Try wood-fired everything at Harry’s Pizzeria, chef Michael Schwartz’s five-year-old pizzeria at the edge of the Design District. It slings a mean set of pies, like a slow-roasted pork with fig and Fontina ($15), plus polenta fries ($7) and pan-roasted skirt steak ($21). Then try a competitor: Miami’s pizza game was upped with the 2016 arrival of Greenpoint’s Paulie Gee’s and its Cuban-sandwich inspired Jewbano pizza ($19).
Explore the Pérez Art Museum Miami (PAMM), designed by Pritzker Prize winners Herzog & de Meuron, who set the building on stilts just in case Biscayne Bay decides to roll in during a storm surge. Building on Miami’s claim of being at the cultural crossroads of the Americas, the 200,000-square-foot museum focuses on international art of the 20th and 21st centuries, bringing in rotating exhibitions of eclectic artists whose works have never appeared or rarely appear in the United States, like Argentina’s Julio Le Parc and Jamaica’s John Dunkley. Afterward, swing by the hanging gardens of the French botanist Patrick Blanc and the recently installed Havana’s Balcony, a stainless-steel outline of one of the iconic structures of Cuba from Spanish artist Juan Garaizabal, in the adjacent Museum Park.
Take a stroll through the Wynwood Arts District: Wander through the city’s favorite open-air art museum, the Wynwood Walls, where many of the world’s best graffiti artists display their work, followed by a stop in one of many galleries, like the quirky Harold Golen Gallery, which recently made headlines when a naked statue of Donald Trump called The Emperor Has No Balls was stolen and beheaded. If you have some extra time, you can learn to spin records at Scratch DJ Academy (single-day workshops, $175), take a brewery tour at Wynwood Brewing Co. ($30), and have a snack from the food trucks and see a show at entrepreneurial hub the Wynwood Yard.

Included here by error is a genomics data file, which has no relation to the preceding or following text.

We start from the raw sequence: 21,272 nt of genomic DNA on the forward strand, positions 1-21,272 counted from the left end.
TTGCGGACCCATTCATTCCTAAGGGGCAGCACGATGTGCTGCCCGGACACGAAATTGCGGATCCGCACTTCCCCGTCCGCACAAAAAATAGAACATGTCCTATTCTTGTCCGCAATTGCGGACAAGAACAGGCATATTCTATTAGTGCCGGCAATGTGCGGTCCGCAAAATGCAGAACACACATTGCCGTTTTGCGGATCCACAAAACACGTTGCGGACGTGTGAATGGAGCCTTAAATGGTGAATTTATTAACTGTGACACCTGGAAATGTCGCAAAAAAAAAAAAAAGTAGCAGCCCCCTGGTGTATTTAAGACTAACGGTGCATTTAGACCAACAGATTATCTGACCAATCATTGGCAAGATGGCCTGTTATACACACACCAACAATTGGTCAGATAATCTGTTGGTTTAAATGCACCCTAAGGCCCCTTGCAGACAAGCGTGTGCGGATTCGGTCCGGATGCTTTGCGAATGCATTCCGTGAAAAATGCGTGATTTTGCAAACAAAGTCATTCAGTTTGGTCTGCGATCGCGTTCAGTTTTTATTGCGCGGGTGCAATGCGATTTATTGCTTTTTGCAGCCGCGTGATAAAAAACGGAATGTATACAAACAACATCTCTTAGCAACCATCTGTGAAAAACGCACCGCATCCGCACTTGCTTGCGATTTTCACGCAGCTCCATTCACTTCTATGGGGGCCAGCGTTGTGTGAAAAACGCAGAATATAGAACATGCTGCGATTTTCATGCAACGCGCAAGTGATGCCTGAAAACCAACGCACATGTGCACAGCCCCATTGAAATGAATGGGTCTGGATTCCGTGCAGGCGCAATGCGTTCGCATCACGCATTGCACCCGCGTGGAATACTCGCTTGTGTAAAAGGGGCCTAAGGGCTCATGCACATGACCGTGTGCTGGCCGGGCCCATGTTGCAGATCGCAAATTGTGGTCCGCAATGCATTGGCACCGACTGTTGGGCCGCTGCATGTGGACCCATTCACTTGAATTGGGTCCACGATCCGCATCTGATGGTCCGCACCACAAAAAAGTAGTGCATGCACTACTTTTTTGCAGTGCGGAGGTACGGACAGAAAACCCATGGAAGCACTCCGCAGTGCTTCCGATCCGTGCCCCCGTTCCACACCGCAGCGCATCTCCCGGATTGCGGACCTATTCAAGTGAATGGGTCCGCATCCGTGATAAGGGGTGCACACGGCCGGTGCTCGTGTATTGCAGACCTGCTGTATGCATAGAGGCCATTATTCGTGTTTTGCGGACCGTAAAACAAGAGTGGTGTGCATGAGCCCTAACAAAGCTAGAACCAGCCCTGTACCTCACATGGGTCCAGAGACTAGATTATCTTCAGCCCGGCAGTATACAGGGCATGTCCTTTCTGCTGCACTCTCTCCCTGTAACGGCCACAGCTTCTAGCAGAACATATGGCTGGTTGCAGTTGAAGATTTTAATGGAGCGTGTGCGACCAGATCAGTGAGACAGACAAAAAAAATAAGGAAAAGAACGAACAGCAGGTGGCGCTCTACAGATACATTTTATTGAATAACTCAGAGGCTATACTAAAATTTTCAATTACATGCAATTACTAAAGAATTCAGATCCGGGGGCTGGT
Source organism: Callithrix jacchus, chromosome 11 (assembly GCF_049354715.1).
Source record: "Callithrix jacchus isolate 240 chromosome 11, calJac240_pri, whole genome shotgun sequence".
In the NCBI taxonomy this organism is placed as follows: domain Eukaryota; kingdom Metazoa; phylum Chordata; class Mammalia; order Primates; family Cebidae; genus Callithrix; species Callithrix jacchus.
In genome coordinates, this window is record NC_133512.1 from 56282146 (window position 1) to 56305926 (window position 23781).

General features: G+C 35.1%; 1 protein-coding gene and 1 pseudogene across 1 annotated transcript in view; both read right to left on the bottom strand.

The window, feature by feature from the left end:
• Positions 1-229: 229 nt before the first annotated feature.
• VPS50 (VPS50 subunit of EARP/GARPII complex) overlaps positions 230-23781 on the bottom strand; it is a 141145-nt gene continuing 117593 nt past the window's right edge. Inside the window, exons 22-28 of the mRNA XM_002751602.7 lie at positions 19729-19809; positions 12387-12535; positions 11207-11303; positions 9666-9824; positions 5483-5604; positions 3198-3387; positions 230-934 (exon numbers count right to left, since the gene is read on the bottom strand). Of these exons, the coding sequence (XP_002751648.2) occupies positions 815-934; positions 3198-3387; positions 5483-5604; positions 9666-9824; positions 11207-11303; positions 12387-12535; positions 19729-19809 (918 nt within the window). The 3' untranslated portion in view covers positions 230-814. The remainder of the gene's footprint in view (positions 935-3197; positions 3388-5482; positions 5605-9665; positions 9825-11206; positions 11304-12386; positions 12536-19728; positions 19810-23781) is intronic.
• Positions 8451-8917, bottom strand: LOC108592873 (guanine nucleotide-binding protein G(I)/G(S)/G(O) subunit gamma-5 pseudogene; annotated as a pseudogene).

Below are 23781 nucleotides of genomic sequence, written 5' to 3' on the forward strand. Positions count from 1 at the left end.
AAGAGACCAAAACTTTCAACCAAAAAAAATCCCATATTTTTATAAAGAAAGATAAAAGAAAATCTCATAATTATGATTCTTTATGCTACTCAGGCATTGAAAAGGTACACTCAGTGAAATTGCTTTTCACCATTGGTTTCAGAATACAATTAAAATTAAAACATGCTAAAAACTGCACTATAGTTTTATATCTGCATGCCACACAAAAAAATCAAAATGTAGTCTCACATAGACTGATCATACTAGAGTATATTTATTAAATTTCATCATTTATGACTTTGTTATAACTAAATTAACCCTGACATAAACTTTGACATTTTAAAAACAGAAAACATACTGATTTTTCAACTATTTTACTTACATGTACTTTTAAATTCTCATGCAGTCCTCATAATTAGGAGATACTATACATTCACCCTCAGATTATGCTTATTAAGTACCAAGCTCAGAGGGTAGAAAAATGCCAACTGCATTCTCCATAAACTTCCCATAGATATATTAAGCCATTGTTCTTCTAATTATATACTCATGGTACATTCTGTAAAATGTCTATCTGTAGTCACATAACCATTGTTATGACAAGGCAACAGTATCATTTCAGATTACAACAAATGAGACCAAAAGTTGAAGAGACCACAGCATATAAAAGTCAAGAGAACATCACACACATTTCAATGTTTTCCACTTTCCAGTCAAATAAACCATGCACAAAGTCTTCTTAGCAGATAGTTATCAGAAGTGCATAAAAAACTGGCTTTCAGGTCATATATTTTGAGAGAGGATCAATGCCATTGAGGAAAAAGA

Listen to the chatter surrounding the end of the long-standing “wet foot/dry foot” policy and the late-2016 death of Fidel Castro in the heart of Little Havana at Versailles, a restaurant, bar, and bakery on Calle Ocho that has long had its finger on the pulse of Miami’s Cuban community. While you won’t find Cuban tobacco in the neighborhood yet, at least not legally, you’ll certainly find Cubans rolling tobacco, like at El Titan de Bronze, modeled after the old-school corner cigar factories where Cubans once bought cigars. At night listen to Latin jazz and salsa at
Ball & Chain, a throwback lounge to 1940s Cuba that brings in both Wynwood hipsters and neighborhood regulars.